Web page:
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Sounds like you might want to petition for an exception to the prerequisites. I don't think Lang's Abstract Algebra is probably your best bet (stick to something decidedly undergraduate)undergraduate -- maybe Gallian?), nor do I think that trying to digest either all of abstract algebra or all of category theory is your best bet. I'd aim for one major result in abstract algebra which has an analogous statement in a variety of other categories, and then see what carries over to the category-theoretic framework. One idea would be to understand the classification of finite abelian groups in your abstract algebra work, and try to understand how the result and the proof techniques carry over/generalize.

p.s. The answer to the title question is definitely yes. :)

Edit: Let me add on what I think is almost certainly the best place for you to start on categories, which is Lawvere and Schanuel's "Conceptual Mathematics: A First Introduction to Categories" (double edit: which I see mathphysicist also listed). In fact, with this book in mind, it's actually the abstract algebra part of your project that now sounds the most daunting -- is that negotiable? Their discussion of Brouwer's fixed-point theorem would make an excellent topic.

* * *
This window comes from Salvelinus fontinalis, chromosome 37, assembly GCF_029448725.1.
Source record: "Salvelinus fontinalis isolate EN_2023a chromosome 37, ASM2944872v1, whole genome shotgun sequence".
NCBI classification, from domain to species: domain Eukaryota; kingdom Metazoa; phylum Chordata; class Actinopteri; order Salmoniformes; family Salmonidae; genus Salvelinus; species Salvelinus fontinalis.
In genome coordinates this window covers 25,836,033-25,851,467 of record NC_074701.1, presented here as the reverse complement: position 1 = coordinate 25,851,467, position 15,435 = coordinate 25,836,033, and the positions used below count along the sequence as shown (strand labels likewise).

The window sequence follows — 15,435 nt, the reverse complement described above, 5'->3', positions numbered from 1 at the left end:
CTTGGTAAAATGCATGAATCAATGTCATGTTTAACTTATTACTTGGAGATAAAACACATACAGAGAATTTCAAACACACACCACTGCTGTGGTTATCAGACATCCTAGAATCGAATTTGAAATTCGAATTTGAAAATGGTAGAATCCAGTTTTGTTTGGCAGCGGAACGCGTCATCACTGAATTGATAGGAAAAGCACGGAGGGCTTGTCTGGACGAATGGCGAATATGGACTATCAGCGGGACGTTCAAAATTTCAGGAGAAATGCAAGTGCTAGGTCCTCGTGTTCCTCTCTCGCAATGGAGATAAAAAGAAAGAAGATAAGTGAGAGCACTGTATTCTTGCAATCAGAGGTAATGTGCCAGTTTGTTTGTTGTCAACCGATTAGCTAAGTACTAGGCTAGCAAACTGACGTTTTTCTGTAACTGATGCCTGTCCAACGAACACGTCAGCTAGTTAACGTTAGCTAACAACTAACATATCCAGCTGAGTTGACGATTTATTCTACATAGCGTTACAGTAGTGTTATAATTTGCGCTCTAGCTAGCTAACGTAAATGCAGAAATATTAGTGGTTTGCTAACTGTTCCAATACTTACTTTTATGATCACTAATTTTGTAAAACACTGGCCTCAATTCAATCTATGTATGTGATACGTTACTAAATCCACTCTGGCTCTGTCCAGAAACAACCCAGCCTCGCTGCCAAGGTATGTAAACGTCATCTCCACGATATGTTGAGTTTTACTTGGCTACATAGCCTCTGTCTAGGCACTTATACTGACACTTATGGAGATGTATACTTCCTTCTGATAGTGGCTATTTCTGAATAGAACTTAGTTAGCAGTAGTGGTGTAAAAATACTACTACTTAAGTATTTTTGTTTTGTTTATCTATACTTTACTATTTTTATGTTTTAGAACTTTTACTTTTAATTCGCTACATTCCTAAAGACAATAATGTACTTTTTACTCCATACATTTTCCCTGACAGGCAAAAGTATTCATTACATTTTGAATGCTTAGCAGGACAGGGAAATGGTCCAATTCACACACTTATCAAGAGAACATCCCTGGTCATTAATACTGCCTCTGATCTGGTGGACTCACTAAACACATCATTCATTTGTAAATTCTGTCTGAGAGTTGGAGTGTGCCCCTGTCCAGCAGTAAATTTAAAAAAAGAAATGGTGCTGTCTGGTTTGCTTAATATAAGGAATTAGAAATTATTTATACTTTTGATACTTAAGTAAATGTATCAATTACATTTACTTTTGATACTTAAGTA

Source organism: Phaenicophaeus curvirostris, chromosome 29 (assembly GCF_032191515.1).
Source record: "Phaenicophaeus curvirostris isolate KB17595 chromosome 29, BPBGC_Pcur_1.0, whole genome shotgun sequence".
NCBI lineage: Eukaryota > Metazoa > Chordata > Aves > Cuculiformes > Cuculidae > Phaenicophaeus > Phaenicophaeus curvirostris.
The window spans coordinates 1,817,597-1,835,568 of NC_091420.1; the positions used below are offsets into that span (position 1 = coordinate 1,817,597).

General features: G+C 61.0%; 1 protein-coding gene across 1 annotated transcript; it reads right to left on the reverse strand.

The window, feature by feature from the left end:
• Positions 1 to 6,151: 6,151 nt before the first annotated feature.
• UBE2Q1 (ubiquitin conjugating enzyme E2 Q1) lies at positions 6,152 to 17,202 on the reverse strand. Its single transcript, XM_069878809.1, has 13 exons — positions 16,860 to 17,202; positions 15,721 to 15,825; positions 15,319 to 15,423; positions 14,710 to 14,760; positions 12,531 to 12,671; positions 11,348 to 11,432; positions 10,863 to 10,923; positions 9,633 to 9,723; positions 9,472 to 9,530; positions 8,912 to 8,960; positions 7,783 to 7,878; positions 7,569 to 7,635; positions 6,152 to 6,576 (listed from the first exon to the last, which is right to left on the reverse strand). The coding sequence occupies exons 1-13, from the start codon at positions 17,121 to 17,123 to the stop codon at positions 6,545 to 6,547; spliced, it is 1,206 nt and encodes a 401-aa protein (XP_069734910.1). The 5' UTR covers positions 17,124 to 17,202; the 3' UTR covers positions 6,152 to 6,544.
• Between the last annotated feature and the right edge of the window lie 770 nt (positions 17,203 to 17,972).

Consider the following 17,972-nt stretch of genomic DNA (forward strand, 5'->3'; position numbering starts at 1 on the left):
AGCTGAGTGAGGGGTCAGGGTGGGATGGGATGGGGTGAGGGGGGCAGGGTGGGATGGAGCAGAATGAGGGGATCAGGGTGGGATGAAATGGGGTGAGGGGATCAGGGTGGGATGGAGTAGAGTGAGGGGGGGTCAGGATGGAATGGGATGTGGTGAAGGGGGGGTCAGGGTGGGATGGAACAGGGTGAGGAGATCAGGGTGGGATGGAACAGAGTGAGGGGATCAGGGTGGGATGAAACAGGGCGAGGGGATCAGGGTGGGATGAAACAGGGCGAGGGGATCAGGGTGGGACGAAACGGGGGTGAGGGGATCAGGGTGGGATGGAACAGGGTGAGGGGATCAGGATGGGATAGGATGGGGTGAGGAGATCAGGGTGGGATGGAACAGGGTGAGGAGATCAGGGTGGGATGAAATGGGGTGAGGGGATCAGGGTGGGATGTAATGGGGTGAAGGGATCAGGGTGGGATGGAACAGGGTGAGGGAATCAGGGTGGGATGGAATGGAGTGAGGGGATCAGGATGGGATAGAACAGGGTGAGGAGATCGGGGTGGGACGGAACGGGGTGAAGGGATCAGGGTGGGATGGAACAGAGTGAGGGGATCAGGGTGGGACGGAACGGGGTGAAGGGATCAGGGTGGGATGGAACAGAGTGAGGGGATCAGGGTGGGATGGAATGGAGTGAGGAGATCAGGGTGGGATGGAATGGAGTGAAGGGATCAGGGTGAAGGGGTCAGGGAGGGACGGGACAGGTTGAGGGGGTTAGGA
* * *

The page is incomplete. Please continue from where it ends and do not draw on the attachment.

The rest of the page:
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Sounds like you might want to petition for an exception to the prerequisites. I don't think Lang's Abstract Algebra is probably your best bet (stick to something decidedly undergraduate), nor do I think that trying to digest either all of abstract algebra or all of category theory is your best bet. I'd aim for one major result in abstract algebra which has an analogous statement in a variety of other categories, and then see what carries over to the category-theoretic framework. One idea would be to understand the classification of finite abelian groups in your abstract algebra work, and try to understand how the result and the proof techniques carry over/generalize.

p.s. The answer to the title question is definitely yes. :)